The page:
Josh Hamilton went 0-for-5 with three strikeouts last night, chasing a bunch of pitches out of the strike zone in the process, and now has a batting average below .300 and a slugging percentage below .600 for the first time this season.
That doesn’t sound so bad, of course, but considering how ridiculous Hamilton’s numbers were early on it’s been quite a fall.
He hit .395 with a .744 slugging percentage in April and .344 with a .781 slugging percentage in May, but since June 1 he’s batting just .201 with a .396 slugging percentage and 51 strikeouts in 40 games.
Hamilton has struck out in 30.1 percent of his plate appearances during that time, compared to 18.8 percent in April and May, and he’s also drawn just 13 non-intentional walks in 169 trips to the plate.
When you promote a player from the minors, the first and foremost consideration is whether or not he can help your ball club. But, assuming that’s taken care of, teams should really, really make it a priority to call up dudes with cool sounding names because it makes life more interesting for the rest of us.
The Pirates are doing that. The other night Dovydas Neverauskas made his big league debut. In addition to being the first Lithuanian born-and-raised player in major league history, it’s a solid, solid name. Now the Pirates are making another promotion: Gift Ngoepe.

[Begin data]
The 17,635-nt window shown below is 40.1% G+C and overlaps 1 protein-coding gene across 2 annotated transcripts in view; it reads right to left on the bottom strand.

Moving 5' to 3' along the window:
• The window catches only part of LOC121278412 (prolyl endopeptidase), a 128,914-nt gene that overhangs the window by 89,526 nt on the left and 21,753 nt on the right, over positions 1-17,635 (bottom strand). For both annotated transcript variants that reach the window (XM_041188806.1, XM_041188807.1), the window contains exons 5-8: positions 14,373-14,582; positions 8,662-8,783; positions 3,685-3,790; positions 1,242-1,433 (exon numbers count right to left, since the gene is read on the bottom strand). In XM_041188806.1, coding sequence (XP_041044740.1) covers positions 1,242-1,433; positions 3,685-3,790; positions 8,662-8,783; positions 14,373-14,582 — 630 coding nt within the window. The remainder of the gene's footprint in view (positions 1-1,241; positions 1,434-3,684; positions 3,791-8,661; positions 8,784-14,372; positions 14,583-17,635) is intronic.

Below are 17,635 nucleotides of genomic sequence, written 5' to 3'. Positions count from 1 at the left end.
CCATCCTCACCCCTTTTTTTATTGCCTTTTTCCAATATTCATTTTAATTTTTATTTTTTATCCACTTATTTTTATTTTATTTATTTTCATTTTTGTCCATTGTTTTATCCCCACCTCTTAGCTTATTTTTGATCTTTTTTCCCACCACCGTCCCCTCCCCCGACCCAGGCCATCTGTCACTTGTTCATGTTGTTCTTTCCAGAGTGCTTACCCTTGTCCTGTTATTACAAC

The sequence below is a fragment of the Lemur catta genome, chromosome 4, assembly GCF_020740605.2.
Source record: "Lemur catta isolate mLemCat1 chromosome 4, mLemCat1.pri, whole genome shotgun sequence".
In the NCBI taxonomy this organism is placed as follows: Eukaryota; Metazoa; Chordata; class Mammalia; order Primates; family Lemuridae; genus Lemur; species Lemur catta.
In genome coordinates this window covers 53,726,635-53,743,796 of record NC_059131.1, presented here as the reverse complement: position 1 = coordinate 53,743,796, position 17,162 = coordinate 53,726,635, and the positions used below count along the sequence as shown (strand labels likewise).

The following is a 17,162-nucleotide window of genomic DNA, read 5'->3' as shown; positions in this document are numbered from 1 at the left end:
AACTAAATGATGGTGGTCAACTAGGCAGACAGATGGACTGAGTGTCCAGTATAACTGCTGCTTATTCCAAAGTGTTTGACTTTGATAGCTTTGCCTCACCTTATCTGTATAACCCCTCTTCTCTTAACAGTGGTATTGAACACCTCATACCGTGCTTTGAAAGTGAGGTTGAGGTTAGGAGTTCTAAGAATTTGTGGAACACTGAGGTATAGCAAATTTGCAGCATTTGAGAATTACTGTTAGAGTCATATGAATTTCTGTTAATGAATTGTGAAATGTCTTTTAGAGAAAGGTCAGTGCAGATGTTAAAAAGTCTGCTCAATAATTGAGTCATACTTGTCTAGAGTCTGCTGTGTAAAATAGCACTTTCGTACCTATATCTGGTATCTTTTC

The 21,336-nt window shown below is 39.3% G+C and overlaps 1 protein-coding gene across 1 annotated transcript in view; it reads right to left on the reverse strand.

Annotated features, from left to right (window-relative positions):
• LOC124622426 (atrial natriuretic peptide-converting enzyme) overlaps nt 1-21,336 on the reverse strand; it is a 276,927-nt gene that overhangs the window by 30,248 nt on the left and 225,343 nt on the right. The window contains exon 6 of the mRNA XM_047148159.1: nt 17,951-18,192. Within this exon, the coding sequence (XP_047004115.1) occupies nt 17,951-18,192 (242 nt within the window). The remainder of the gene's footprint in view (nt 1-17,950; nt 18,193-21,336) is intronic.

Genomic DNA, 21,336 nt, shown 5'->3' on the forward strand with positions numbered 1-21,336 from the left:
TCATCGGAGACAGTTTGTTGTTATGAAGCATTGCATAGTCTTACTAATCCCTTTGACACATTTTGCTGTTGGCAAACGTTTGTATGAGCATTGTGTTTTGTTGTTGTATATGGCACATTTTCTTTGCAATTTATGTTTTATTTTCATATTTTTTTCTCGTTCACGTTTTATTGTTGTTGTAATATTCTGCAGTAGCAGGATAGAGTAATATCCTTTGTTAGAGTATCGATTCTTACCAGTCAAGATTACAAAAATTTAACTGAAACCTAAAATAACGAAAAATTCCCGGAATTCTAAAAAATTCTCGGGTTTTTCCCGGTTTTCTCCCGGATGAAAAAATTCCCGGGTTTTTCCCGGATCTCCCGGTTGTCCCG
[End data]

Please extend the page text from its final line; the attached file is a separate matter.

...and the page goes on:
Yep, Gift Ngoepe. He’s an infielder from South Africa, making the leap to the bigs due to David Freese‘s hamstring injury. Ngoepe, 27, was batting just .241/.308/.379 through 66 plate appearances this season with Triple-A Indianapolis, his ninth in the minors, so he’s not exactly a prospect. But man, that’s a killer name.
Good luck, Gift. Gift Ngoepe. Mr. Ngoepe. G-Ngo. Man, I could do this all day.
The Rays beat the Orioles last night, but the play of the game belonged to an Oriole defender.
Evan Longoria was batting and he chopped a ball foul down the third base line. At least it started out foul. As we all know, however, it doesn’t matter where the ball starts, it matters where it is when it crosses the bag.
Manny Machado knows this and didn’t give up on the ball despite it starting several feet in foul territory. He watched it come back, stayed with it and threw out Longoria who, unlike Machado, did give up on it, assuming he’d merely get a strike and another hack. Watch:
Longoria would get Machado back, however, fielding a ball Machado smoked to third base in the ninth inning, recording the second to last out of the game.